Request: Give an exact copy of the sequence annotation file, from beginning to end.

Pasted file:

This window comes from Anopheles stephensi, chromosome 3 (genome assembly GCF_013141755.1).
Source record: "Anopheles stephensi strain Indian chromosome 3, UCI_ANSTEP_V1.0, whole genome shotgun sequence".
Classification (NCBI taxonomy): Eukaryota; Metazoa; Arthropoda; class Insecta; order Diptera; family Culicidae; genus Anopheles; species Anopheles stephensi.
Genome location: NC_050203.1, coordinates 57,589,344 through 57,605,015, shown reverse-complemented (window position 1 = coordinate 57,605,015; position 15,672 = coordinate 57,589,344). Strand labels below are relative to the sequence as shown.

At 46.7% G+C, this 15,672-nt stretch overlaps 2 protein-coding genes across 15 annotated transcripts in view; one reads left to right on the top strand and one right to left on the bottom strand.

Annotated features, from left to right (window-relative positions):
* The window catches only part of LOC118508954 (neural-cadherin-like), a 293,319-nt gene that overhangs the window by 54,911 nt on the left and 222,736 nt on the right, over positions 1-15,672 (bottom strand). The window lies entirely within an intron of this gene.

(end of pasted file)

This window comes from Anopheles stephensi, chromosome 3 (genome assembly GCF_013141755.1).
Source record: "Anopheles stephensi strain Indian chromosome 3, UCI_ANSTEP_V1.0, whole genome shotgun sequence".
Classification (NCBI taxonomy): Eukaryota; Metazoa; Arthropoda; class Insecta; order Diptera; family Culicidae; genus Anopheles; species Anopheles stephensi.
Genome location: NC_050203.1, coordinates 57,589,344 through 57,605,015, shown reverse-complemented (window position 1 = coordinate 57,605,015; position 15,672 = coordinate 57,589,344). Strand labels below are relative to the sequence as shown.

At 46.7% G+C, this 15,672-nt stretch overlaps 2 protein-coding genes across 15 annotated transcripts in view; one reads left to right on the top strand and one right to left on the bottom strand.

Annotated features, from left to right (window-relative positions):
* The window catches only part of LOC118508954 (neural-cadherin-like), a 293,319-nt gene that overhangs the window by 54,911 nt on the left and 222,736 nt on the right, over positions 1-15,672 (bottom strand). The window lies entirely within an intron of this gene.